Bindweed identification


The name “bindweed” is often used as a catch-all term that encompasses several different weedy plant species. This can include the annual morningglories (Ipomoea spp.) and the perennial field (Convolvulus arvensis) and hedge (Calystegia sepium) bindweeds. It also may include a species that is not even a bindweed at all. i.e. wild buckwheat (Fallopia convolvulus), which is occasionally referred to as black bindweed. The specific bindweed species present at your site may impact the type and timing of weed management strategies you will want to employ because of differential sensitivity to herbicides or regrowth potential following physical control measures. Below is a guide to help you distinguish between three commonly encountered “bindweeds” present in New York.

Bindweed ID characteristics summary

Identifying traits of three bindweed species

Common name:

Field bindweed

Hedge bindweed

Wild buckwheat
(Black bindweed)

Latin name:

Convolvulus arvensis

Calystegia sepium

Fallopia convolvulus

Plant family:

Morningglory family

Morningglory family

Knotweed family

Life cycle:





Root fragments and seed

Root fragments and seed



Leaves are alternate and arrow-shaped and rounded at the apex. The leaf base is relatively flat with lobes that point away from the stem. Field bindweed leaves are approximately 1 to 2.5 inches in length. Leaves can be hairless to hairy.

Leaves are alternate and triangular with sharply pointed apices. The leaf base is deeply lobed, especially compared to field bindweed. Leaves, which are smooth, can be up to 5 inches in length.

Leaves are alternate, almost heart-shaped and pointed at the apex. The leaf base has deep and rounded to pointed lobes. At the base of each leaf, a cylindrical, membranous sheath (ocrea) surrounds the stem. Leaves are can be up to 3.5 inches long.


Deep (reaching tens of feet into the soil profile) vertical roots; extensive lateral roots in the top 1 to 2 feet of soil. Root pieces as small as 1inch in size can regenerate.

Extensive, but shallow, rhizomatous root system. Root fragments as small as 1 inch in size are capable of regrowth.

Fibrous root system. Regeneration does not occur from roots.


White to pink, solitary trumpet-shaped flowers that emerge from leaf axils. Usually 1 to 2 inches in size. Small leafy, bracts are located approximately 1 inch below the base of each flower.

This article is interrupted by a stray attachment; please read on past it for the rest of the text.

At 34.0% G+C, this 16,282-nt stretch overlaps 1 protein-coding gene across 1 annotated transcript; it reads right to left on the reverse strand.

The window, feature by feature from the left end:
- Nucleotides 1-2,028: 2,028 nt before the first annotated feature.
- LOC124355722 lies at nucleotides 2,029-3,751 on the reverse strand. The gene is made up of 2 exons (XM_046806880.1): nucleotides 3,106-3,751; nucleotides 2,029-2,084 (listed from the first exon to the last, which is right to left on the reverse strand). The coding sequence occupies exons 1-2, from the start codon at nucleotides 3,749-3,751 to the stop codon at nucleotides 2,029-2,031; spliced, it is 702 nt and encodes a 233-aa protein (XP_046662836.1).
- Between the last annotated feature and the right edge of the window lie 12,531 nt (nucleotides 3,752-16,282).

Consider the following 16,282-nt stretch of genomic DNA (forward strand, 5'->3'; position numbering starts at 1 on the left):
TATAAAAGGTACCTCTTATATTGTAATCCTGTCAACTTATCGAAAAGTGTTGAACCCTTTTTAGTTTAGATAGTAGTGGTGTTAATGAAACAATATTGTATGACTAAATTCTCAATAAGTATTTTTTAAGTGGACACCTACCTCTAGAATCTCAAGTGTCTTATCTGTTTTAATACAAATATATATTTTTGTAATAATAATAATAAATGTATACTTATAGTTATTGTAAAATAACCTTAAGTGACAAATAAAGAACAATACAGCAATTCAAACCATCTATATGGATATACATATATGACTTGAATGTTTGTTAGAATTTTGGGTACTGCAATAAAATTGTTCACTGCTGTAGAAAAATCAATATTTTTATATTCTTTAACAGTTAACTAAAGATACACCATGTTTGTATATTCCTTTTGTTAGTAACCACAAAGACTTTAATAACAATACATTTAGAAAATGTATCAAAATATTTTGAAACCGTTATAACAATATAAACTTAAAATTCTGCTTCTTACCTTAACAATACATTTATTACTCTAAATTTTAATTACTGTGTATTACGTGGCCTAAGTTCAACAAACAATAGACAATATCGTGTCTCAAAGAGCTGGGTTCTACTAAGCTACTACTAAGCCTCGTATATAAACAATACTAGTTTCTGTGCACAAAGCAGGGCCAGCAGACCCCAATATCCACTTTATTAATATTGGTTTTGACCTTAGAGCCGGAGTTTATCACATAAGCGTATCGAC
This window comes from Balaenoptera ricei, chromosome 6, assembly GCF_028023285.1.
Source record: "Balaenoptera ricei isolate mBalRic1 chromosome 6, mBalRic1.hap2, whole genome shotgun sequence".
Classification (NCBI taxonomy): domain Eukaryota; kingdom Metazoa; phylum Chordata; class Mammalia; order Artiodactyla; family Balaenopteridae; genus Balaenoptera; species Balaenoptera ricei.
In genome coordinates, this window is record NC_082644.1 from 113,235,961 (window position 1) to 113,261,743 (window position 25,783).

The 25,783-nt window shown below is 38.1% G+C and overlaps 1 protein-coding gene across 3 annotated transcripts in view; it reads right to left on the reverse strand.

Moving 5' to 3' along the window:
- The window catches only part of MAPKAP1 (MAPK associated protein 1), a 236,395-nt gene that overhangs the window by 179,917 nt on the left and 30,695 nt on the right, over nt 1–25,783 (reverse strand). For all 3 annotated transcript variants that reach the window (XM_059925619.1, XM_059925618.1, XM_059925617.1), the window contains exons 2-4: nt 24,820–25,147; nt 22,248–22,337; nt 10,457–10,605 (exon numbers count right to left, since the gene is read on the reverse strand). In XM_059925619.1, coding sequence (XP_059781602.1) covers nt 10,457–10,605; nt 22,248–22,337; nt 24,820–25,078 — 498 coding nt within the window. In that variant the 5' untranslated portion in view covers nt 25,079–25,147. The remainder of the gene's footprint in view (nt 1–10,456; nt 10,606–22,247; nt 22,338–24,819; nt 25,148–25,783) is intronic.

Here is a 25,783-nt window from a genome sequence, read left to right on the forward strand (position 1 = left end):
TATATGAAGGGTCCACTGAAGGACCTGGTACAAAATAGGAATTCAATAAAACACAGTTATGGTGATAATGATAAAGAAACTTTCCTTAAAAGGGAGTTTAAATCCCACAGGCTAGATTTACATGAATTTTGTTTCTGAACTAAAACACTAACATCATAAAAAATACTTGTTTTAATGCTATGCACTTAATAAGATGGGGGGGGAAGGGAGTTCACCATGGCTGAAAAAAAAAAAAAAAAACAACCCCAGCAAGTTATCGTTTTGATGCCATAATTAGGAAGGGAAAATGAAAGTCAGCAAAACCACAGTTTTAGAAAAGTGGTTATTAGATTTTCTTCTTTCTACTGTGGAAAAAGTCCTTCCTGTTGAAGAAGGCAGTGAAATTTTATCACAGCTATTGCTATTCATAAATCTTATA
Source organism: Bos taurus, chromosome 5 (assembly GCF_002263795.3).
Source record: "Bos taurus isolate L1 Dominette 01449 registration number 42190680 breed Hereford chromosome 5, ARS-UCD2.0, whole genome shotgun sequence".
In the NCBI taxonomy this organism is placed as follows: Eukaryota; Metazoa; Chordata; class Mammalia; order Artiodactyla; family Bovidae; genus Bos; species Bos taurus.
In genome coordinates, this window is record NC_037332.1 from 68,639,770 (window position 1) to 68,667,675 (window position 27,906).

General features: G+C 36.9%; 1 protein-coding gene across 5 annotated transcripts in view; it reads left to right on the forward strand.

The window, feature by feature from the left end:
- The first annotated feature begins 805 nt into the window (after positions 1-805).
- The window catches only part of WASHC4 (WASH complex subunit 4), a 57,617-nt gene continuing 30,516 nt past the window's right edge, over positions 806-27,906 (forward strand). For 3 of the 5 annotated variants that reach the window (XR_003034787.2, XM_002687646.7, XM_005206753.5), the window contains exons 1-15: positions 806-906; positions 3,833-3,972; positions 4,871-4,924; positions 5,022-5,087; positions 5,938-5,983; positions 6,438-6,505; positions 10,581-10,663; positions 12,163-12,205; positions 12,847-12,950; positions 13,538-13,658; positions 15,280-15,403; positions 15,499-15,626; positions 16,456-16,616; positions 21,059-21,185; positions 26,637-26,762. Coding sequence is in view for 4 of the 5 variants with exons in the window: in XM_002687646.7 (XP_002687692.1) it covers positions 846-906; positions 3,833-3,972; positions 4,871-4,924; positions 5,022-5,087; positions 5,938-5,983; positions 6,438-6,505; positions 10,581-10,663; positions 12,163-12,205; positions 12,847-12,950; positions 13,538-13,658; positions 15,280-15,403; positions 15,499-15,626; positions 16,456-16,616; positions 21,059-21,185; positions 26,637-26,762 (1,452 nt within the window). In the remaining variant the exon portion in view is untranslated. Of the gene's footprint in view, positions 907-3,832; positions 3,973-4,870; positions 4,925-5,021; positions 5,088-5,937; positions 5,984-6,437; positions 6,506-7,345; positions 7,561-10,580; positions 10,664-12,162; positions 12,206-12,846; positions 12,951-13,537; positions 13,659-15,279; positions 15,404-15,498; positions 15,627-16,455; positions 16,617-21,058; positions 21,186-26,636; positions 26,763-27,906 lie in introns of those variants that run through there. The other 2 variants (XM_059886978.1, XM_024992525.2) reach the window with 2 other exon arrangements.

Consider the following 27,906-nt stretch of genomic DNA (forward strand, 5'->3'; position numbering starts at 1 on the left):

White, trumpet shaped flowers that are mostly greater than 2 inches in length. Bracts are large, leafy and cover the base of the flower.

Individual flowers are small and inconspicuous (less than 0.5 inches in length). There are no petals, only sepals that are white to pink to green in color. Flowers are held in small clusters in leaf axils or at the end of stems.


Seed are brown to black, wedge-shaped, and persistent in the soil (decades).

Seed are brown to black, egg-shaped and persistent in the soil (decades).

Seed are 3-angled and short-lived.

Leaf comparison

Left image above: Hedge bindweed leaf (left) vs. field bindweed leaf (right). Right image above: Field bindweed leaf (left) vs. wild buckwheat leaf (right).

  • Hedge bindweed leaves have pointed tips and deep-lobed bases.
  • Field bindweed has a rounded tip and flattened base.
  • Wild buckwheat has heart-shaped leaves with a pointed tips.

Flower comparison

Images above, left to right:

  • Field bindweed flowers are trumpet-shaped, white/pink with bracts below.
  • Hedge bindweed flowers are trumpet-shaped, white, with bracts at base.
  • Wild buckwheat flowers lack petals, are white/pink/green and are held in racemes.

Root comparison

Images above: Field bindweed (left) vs. hedge bindweed (right) root systems. (Photo courtesy of Dr. Andrew Senesac)

  • Field bindweed possesses taproots that can reach tens of feet deep and an extensive lateral root system that occupies the top 1 to 2 feet of soil. Root pieces 1 inch in length can resprout following fragmentation. 
  • Hedge bindweed has an extensive, but shallow, rhizomatous root system. Much like field bindweed, it can spread via the regeneration of fragmented rhizomes. Like field bindweed, pieces 1 inch in size can regrow